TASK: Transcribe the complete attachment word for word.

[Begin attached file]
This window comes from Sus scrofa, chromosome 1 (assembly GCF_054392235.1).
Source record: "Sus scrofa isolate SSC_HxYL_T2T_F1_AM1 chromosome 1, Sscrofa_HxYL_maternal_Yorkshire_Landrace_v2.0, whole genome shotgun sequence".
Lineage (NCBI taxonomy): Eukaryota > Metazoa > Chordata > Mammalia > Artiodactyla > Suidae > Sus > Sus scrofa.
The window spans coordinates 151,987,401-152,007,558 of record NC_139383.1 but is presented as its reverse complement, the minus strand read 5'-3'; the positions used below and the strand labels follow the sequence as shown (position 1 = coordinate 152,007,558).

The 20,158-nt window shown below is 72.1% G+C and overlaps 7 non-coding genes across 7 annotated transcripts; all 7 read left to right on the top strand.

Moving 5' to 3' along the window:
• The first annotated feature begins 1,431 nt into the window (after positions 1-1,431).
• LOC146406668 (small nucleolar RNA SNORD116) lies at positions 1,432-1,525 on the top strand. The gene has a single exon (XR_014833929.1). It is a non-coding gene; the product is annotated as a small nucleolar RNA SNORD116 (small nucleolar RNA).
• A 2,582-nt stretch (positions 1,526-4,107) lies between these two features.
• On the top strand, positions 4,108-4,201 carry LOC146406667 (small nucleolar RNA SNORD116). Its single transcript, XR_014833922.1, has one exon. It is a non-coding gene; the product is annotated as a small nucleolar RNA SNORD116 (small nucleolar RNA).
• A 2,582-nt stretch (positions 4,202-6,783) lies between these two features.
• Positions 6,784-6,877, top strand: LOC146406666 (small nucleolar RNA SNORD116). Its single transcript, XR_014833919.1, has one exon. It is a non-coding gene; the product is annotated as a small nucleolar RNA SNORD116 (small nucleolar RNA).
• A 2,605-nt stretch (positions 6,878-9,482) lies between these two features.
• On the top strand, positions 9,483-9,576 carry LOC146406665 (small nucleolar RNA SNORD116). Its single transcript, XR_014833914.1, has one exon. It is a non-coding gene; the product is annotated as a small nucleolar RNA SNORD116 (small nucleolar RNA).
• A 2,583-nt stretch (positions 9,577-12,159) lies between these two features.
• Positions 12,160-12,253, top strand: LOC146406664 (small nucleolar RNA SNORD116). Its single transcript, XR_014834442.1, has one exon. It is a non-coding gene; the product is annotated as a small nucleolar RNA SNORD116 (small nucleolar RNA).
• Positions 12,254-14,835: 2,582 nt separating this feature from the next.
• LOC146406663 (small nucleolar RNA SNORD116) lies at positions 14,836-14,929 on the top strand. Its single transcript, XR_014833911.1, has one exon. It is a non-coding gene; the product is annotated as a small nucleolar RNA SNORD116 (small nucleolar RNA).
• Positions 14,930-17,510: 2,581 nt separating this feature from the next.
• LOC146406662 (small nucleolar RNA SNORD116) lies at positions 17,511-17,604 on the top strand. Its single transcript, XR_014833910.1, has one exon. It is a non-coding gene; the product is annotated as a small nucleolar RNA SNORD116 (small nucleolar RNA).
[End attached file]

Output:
This window comes from Sus scrofa, chromosome 1 (assembly GCF_054392235.1).
Source record: "Sus scrofa isolate SSC_HxYL_T2T_F1_AM1 chromosome 1, Sscrofa_HxYL_maternal_Yorkshire_Landrace_v2.0, whole genome shotgun sequence".
Lineage (NCBI taxonomy): Eukaryota > Metazoa > Chordata > Mammalia > Artiodactyla > Suidae > Sus > Sus scrofa.
The window spans coordinates 151,987,401-152,007,558 of record NC_139383.1 but is presented as its reverse complement, the minus strand read 5'-3'; the positions used below and the strand labels follow the sequence as shown (position 1 = coordinate 152,007,558).

The 20,158-nt window shown below is 72.1% G+C and overlaps 7 non-coding genes across 7 annotated transcripts; all 7 read left to right on the top strand.

Moving 5' to 3' along the window:
• The first annotated feature begins 1,431 nt into the window (after positions 1-1,431).
• LOC146406668 (small nucleolar RNA SNORD116) lies at positions 1,432-1,525 on the top strand. The gene has a single exon (XR_014833929.1). It is a non-coding gene; the product is annotated as a small nucleolar RNA SNORD116 (small nucleolar RNA).
• A 2,582-nt stretch (positions 1,526-4,107) lies between these two features.
• On the top strand, positions 4,108-4,201 carry LOC146406667 (small nucleolar RNA SNORD116). Its single transcript, XR_014833922.1, has one exon. It is a non-coding gene; the product is annotated as a small nucleolar RNA SNORD116 (small nucleolar RNA).
• A 2,582-nt stretch (positions 4,202-6,783) lies between these two features.
• Positions 6,784-6,877, top strand: LOC146406666 (small nucleolar RNA SNORD116). Its single transcript, XR_014833919.1, has one exon. It is a non-coding gene; the product is annotated as a small nucleolar RNA SNORD116 (small nucleolar RNA).
• A 2,605-nt stretch (positions 6,878-9,482) lies between these two features.
• On the top strand, positions 9,483-9,576 carry LOC146406665 (small nucleolar RNA SNORD116). Its single transcript, XR_014833914.1, has one exon. It is a non-coding gene; the product is annotated as a small nucleolar RNA SNORD116 (small nucleolar RNA).
• A 2,583-nt stretch (positions 9,577-12,159) lies between these two features.
• Positions 12,160-12,253, top strand: LOC146406664 (small nucleolar RNA SNORD116). Its single transcript, XR_014834442.1, has one exon. It is a non-coding gene; the product is annotated as a small nucleolar RNA SNORD116 (small nucleolar RNA).
• Positions 12,254-14,835: 2,582 nt separating this feature from the next.
• LOC146406663 (small nucleolar RNA SNORD116) lies at positions 14,836-14,929 on the top strand. Its single transcript, XR_014833911.1, has one exon. It is a non-coding gene; the product is annotated as a small nucleolar RNA SNORD116 (small nucleolar RNA).
• Positions 14,930-17,510: 2,581 nt separating this feature from the next.
• LOC146406662 (small nucleolar RNA SNORD116) lies at positions 17,511-17,604 on the top strand. Its single transcript, XR_014833910.1, has one exon. It is a non-coding gene; the product is annotated as a small nucleolar RNA SNORD116 (small nucleolar RNA).